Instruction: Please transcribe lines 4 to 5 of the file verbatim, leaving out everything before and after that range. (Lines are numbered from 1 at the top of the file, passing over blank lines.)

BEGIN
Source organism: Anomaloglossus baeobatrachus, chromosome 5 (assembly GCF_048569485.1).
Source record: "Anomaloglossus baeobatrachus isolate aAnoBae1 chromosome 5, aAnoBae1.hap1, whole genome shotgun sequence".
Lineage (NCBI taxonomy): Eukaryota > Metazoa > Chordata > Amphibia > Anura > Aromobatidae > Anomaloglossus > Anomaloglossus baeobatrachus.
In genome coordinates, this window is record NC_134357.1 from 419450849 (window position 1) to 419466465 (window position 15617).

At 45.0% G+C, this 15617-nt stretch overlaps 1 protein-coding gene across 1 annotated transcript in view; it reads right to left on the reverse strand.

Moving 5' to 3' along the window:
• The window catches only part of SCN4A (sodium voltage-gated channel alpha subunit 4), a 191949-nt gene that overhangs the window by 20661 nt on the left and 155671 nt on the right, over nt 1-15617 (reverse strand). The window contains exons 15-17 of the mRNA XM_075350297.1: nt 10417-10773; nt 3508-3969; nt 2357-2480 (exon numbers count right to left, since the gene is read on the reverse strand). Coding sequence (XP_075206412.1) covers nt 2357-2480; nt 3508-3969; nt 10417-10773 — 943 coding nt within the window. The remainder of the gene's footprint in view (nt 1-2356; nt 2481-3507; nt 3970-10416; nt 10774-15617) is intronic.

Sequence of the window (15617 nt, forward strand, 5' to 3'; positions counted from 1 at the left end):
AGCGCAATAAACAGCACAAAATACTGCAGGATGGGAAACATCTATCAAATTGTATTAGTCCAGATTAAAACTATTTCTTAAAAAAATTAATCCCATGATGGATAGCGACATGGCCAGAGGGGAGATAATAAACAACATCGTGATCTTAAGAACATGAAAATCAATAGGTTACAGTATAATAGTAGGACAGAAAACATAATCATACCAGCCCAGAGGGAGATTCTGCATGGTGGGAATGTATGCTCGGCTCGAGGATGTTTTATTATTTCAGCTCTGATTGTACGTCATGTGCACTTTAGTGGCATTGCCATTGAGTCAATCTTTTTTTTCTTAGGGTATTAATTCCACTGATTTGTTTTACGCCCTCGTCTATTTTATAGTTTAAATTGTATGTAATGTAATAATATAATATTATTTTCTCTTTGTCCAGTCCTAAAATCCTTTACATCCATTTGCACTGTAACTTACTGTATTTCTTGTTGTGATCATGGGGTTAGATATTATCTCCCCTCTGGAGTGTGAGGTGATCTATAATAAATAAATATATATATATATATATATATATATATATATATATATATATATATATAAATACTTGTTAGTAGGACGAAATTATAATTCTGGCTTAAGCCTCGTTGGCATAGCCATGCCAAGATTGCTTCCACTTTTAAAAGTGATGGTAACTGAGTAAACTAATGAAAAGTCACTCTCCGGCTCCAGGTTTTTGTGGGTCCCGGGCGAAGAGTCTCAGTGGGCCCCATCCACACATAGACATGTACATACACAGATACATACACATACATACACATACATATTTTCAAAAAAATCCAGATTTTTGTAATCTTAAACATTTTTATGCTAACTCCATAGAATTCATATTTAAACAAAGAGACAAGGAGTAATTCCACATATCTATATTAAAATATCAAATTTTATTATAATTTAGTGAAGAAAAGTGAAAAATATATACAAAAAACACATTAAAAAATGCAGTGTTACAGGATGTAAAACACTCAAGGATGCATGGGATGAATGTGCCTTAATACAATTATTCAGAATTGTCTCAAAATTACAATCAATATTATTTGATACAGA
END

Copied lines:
In genome coordinates, this window is record NC_134357.1 from 419450849 (window position 1) to 419466465 (window position 15617).

At 45.0% G+C, this 15617-nt stretch overlaps 1 protein-coding gene across 1 annotated transcript in view; it reads right to left on the reverse strand.